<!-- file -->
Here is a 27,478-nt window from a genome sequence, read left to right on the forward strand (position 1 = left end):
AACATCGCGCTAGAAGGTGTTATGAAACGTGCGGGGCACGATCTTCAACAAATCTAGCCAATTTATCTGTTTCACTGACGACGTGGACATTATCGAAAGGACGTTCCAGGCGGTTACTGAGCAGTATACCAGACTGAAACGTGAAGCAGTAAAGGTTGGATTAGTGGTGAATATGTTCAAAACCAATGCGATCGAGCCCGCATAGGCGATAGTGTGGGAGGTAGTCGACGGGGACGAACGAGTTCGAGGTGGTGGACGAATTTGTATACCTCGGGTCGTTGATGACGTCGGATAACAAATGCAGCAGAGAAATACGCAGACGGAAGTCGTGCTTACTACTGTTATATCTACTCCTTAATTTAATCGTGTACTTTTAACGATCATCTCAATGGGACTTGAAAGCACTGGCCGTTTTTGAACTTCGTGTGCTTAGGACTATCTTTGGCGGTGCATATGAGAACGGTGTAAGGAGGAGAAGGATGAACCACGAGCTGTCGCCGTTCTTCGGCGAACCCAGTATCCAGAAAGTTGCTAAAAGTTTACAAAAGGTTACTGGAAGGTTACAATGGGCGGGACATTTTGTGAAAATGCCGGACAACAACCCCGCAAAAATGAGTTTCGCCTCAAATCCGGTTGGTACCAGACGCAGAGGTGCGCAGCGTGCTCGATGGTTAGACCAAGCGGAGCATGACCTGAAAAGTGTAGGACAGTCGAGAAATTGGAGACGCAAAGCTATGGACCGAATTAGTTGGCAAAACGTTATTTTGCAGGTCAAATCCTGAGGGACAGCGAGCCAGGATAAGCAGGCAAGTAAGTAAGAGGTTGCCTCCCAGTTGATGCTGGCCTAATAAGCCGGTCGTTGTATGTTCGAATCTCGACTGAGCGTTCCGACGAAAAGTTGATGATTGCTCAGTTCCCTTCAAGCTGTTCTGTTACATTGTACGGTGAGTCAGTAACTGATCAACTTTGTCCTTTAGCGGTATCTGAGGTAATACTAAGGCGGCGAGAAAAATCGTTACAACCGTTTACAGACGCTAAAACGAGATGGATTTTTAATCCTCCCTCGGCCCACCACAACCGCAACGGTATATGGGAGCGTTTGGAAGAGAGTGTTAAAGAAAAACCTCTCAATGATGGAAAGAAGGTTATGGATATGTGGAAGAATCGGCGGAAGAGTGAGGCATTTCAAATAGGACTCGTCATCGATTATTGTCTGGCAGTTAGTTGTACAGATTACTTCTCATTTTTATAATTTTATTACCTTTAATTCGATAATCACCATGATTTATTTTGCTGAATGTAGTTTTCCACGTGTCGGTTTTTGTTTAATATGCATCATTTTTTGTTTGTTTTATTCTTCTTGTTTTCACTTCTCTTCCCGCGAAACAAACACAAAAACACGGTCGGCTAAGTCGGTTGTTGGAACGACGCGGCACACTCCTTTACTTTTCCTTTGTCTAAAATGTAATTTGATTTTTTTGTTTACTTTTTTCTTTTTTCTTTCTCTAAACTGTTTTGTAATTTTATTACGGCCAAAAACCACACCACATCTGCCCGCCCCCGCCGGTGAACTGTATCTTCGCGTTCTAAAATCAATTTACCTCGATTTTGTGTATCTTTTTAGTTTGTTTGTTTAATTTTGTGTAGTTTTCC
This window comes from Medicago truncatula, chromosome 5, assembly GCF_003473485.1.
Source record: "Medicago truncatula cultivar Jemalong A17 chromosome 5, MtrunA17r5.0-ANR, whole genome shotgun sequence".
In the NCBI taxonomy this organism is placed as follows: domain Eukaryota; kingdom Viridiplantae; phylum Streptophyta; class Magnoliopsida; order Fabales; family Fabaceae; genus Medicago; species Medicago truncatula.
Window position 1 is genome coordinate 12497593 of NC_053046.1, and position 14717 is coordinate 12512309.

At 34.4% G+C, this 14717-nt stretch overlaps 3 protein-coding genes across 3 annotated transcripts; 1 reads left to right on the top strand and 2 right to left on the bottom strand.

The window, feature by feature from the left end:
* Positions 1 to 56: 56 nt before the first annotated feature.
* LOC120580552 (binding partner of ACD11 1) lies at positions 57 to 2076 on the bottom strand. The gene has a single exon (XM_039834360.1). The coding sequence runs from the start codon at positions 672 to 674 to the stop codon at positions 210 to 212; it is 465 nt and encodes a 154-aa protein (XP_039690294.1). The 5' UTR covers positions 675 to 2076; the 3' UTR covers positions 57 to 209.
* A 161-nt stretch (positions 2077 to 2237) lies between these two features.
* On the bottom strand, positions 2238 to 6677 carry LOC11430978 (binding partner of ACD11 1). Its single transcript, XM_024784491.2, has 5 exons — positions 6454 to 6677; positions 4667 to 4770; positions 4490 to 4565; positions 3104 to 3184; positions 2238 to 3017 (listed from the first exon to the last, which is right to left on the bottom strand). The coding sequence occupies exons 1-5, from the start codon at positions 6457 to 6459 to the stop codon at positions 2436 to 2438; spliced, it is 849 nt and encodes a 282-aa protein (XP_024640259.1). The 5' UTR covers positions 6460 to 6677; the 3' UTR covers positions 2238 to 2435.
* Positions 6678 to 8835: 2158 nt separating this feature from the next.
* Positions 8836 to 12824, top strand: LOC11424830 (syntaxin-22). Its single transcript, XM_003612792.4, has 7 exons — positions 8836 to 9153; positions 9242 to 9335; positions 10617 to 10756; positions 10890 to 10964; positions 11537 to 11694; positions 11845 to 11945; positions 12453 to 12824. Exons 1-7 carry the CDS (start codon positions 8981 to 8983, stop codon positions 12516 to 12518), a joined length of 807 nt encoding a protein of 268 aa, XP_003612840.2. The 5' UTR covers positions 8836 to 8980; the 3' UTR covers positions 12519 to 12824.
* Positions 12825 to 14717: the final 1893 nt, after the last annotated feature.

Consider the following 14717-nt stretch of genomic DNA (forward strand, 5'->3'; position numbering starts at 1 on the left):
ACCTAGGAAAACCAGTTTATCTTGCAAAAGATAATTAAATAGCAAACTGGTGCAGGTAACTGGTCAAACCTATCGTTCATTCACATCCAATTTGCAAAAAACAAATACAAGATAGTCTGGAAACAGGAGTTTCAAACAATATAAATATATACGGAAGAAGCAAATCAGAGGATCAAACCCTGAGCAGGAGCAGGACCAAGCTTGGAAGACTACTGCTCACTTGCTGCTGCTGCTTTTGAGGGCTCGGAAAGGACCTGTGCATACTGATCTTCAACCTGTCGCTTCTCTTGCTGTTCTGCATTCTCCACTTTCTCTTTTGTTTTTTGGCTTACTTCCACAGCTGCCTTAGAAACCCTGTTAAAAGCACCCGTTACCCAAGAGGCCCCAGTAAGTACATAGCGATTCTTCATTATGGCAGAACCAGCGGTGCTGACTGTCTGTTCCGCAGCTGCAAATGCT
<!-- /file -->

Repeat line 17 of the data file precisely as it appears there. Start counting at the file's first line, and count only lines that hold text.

ACCTAGGAAAACCAGTTTATCTTGCAAAAGATAATTAAATAGCAAACTGGTGCAGGTAACTGGTCAAACCTATCGTTCATTCACATCCAATTTGCAAAAAACAAATACAAGATAGTCTGGAAACAGGAGTTTCAAACAATATAAATATATACGGAAGAAGCAAATCAGAGGATCAAACCCTGAGCAGGAGCAGGACCAAGCTTGGAAGACTACTGCTCACTTGCTGCTGCTGCTTTTGAGGGCTCGGAAAGGACCTGTGCATACTGATCTTCAACCTGTCGCTTCTCTTGCTGTTCTGCATTCTCCACTTTCTCTTTTGTTTTTTGGCTTACTTCCACAGCTGCCTTAGAAACCCTGTTAAAAGCACCCGTTACCCAAGAGGCCCCAGTAAGTACATAGCGATTCTTCATTATGGCAGAACCAGCGGTGCTGACTGTCTGTTCCGCAGCTGCAAATGCT